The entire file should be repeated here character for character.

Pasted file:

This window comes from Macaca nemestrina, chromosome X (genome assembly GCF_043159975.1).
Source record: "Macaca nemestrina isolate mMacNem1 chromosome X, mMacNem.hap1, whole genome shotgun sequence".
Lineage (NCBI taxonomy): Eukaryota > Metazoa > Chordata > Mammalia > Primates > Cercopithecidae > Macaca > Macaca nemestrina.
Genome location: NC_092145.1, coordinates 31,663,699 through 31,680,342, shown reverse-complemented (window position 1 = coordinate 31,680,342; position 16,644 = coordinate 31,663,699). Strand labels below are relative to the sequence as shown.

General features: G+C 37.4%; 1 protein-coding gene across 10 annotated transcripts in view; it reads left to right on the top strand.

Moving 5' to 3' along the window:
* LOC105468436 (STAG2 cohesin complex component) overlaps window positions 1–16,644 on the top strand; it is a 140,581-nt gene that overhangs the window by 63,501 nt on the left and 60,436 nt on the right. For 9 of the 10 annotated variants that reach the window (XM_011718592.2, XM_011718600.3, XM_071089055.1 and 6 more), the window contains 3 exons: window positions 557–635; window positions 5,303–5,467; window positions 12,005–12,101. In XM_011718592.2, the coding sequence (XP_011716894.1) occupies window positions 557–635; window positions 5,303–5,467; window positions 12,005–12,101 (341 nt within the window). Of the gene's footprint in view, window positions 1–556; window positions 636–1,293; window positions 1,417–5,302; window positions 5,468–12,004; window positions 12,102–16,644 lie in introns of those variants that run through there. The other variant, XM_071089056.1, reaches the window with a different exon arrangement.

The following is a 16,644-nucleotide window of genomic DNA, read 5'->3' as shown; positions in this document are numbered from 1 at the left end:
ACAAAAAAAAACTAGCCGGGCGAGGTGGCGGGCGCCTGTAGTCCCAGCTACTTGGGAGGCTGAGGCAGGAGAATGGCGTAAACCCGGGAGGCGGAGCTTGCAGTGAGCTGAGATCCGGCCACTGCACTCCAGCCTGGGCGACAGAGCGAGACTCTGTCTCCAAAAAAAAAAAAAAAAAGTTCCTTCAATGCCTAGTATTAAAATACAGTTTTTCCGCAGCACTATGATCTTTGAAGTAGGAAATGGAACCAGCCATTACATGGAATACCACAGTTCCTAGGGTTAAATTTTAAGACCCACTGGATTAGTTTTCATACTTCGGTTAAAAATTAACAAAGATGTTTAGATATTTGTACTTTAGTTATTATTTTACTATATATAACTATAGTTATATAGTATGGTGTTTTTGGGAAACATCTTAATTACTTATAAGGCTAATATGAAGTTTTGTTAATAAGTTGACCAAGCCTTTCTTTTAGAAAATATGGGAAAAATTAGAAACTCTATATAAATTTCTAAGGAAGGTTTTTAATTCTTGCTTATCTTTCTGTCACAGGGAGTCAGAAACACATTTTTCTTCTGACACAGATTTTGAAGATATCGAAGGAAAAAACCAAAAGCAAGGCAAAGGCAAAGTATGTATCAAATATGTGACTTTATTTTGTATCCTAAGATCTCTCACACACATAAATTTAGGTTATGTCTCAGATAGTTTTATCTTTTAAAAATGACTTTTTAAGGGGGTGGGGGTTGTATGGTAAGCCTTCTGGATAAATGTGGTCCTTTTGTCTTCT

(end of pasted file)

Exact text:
This window comes from Macaca nemestrina, chromosome X (genome assembly GCF_043159975.1).
Source record: "Macaca nemestrina isolate mMacNem1 chromosome X, mMacNem.hap1, whole genome shotgun sequence".
Lineage (NCBI taxonomy): Eukaryota > Metazoa > Chordata > Mammalia > Primates > Cercopithecidae > Macaca > Macaca nemestrina.
Genome location: NC_092145.1, coordinates 31,663,699 through 31,680,342, shown reverse-complemented (window position 1 = coordinate 31,680,342; position 16,644 = coordinate 31,663,699). Strand labels below are relative to the sequence as shown.

General features: G+C 37.4%; 1 protein-coding gene across 10 annotated transcripts in view; it reads left to right on the top strand.

Moving 5' to 3' along the window:
* LOC105468436 (STAG2 cohesin complex component) overlaps window positions 1–16,644 on the top strand; it is a 140,581-nt gene that overhangs the window by 63,501 nt on the left and 60,436 nt on the right. For 9 of the 10 annotated variants that reach the window (XM_011718592.2, XM_011718600.3, XM_071089055.1 and 6 more), the window contains 3 exons: window positions 557–635; window positions 5,303–5,467; window positions 12,005–12,101. In XM_011718592.2, the coding sequence (XP_011716894.1) occupies window positions 557–635; window positions 5,303–5,467; window positions 12,005–12,101 (341 nt within the window). Of the gene's footprint in view, window positions 1–556; window positions 636–1,293; window positions 1,417–5,302; window positions 5,468–12,004; window positions 12,102–16,644 lie in introns of those variants that run through there. The other variant, XM_071089056.1, reaches the window with a different exon arrangement.

The following is a 16,644-nucleotide window of genomic DNA, read 5'->3' as shown; positions in this document are numbered from 1 at the left end:
ACAAAAAAAAACTAGCCGGGCGAGGTGGCGGGCGCCTGTAGTCCCAGCTACTTGGGAGGCTGAGGCAGGAGAATGGCGTAAACCCGGGAGGCGGAGCTTGCAGTGAGCTGAGATCCGGCCACTGCACTCCAGCCTGGGCGACAGAGCGAGACTCTGTCTCCAAAAAAAAAAAAAAAAAGTTCCTTCAATGCCTAGTATTAAAATACAGTTTTTCCGCAGCACTATGATCTTTGAAGTAGGAAATGGAACCAGCCATTACATGGAATACCACAGTTCCTAGGGTTAAATTTTAAGACCCACTGGATTAGTTTTCATACTTCGGTTAAAAATTAACAAAGATGTTTAGATATTTGTACTTTAGTTATTATTTTACTATATATAACTATAGTTATATAGTATGGTGTTTTTGGGAAACATCTTAATTACTTATAAGGCTAATATGAAGTTTTGTTAATAAGTTGACCAAGCCTTTCTTTTAGAAAATATGGGAAAAATTAGAAACTCTATATAAATTTCTAAGGAAGGTTTTTAATTCTTGCTTATCTTTCTGTCACAGGGAGTCAGAAACACATTTTTCTTCTGACACAGATTTTGAAGATATCGAAGGAAAAAACCAAAAGCAAGGCAAAGGCAAAGTATGTATCAAATATGTGACTTTATTTTGTATCCTAAGATCTCTCACACACATAAATTTAGGTTATGTCTCAGATAGTTTTATCTTTTAAAAATGACTTTTTAAGGGGGTGGGGGTTGTATGGTAAGCCTTCTGGATAAATGTGGTCCTTTTGTCTTCT